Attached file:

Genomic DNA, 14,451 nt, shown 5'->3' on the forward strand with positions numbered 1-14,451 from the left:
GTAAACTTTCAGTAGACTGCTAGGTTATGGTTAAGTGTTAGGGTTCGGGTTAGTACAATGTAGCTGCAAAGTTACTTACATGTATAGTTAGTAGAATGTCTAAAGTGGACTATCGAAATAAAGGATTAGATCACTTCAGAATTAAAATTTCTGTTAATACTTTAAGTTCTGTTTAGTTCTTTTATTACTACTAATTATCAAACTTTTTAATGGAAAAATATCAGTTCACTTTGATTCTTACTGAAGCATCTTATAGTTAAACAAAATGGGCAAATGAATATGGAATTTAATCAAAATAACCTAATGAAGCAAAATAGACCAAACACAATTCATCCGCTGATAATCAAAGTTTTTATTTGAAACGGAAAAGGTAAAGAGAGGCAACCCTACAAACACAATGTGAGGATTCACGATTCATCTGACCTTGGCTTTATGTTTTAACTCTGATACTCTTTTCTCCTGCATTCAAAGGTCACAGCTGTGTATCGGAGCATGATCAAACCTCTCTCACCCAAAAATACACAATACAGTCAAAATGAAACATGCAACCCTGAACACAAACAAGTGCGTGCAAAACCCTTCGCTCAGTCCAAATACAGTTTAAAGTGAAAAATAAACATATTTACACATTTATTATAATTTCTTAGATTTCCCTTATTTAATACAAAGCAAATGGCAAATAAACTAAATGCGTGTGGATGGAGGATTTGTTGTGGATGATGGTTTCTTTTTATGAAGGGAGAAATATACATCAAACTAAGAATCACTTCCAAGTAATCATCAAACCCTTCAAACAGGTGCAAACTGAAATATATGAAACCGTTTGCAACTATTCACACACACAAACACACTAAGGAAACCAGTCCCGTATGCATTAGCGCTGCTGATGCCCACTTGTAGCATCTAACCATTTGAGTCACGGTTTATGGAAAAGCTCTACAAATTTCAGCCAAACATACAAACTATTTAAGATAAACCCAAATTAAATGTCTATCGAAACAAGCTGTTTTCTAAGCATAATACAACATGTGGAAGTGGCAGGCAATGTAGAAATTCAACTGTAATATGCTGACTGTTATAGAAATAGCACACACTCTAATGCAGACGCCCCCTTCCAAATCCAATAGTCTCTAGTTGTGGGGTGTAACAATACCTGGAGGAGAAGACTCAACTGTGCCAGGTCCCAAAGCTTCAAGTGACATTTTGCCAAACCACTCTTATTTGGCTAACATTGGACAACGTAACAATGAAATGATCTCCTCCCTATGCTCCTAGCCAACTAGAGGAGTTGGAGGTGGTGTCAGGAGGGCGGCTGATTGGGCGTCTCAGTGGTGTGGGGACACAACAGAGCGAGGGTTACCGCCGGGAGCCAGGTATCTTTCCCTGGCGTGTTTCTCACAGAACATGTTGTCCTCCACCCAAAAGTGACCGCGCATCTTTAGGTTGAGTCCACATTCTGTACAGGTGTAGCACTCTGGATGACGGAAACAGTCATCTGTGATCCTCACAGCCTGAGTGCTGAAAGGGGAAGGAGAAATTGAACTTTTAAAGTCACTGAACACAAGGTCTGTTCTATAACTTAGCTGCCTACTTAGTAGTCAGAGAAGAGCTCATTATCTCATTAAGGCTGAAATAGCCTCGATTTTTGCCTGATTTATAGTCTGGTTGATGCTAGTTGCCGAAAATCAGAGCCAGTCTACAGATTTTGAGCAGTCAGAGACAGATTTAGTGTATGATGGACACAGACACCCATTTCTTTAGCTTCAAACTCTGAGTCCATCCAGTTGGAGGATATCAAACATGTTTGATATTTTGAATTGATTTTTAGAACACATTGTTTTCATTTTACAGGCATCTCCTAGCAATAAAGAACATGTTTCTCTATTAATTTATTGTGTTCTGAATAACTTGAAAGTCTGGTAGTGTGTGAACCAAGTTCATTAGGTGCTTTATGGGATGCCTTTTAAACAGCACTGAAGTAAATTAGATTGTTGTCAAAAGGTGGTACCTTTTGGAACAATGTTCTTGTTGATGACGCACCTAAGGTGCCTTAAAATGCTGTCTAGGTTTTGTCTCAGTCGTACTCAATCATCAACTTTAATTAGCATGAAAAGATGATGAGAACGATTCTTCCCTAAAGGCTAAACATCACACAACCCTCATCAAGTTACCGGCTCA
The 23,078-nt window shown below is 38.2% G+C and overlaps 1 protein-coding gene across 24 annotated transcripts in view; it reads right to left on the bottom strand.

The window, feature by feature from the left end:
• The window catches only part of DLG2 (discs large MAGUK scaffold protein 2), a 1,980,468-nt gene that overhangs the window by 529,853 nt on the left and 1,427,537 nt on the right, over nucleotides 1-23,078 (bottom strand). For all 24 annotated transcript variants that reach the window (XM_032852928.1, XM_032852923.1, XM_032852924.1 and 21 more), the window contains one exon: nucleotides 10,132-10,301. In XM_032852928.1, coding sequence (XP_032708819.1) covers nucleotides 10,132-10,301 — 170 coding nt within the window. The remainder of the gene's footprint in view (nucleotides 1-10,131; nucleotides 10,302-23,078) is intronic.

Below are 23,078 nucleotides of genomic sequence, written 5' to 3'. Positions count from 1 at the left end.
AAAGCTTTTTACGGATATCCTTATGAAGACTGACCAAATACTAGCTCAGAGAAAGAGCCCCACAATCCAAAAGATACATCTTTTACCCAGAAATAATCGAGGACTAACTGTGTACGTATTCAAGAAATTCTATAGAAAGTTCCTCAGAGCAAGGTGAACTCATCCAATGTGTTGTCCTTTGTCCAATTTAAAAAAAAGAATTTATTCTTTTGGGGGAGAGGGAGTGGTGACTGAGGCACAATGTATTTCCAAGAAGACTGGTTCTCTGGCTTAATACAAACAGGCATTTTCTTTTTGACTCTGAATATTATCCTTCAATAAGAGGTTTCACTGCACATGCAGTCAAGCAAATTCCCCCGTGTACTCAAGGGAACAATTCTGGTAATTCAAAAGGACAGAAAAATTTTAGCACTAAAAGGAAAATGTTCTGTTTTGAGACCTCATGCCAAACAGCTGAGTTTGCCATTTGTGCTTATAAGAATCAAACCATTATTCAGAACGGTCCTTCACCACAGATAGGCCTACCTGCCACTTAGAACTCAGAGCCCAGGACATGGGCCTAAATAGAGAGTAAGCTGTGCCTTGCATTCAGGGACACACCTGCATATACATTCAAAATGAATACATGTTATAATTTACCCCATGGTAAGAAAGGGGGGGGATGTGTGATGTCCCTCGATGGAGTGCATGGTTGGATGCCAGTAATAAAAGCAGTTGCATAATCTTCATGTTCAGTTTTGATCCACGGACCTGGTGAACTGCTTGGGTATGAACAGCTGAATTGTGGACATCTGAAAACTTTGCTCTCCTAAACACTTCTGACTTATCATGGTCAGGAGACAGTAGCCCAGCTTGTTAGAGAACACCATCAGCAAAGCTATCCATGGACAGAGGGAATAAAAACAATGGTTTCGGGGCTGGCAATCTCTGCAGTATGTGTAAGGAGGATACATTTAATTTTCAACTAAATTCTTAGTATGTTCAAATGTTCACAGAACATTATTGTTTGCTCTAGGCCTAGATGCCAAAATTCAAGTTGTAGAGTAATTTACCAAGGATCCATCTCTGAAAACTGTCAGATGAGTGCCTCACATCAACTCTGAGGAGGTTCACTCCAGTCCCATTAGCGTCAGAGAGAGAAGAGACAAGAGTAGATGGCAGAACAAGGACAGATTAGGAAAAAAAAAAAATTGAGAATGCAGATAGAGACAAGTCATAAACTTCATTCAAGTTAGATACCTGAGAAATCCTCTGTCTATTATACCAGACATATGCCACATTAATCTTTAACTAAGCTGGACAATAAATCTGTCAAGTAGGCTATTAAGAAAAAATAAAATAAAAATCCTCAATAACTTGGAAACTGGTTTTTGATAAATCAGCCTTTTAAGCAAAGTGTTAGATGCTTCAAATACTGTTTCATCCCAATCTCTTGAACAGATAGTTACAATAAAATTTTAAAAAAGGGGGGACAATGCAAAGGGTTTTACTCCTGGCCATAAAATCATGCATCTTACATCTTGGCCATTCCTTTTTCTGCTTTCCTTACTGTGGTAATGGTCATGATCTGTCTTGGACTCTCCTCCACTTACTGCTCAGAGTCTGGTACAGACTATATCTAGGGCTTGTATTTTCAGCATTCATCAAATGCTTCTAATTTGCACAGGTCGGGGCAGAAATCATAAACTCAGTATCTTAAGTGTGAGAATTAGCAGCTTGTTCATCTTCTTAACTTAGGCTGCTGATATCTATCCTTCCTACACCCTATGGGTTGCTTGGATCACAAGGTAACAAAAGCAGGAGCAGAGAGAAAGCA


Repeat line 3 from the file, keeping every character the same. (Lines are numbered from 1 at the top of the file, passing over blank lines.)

The 23,078-nt window shown below is 38.2% G+C and overlaps 1 protein-coding gene across 24 annotated transcripts in view; it reads right to left on the bottom strand.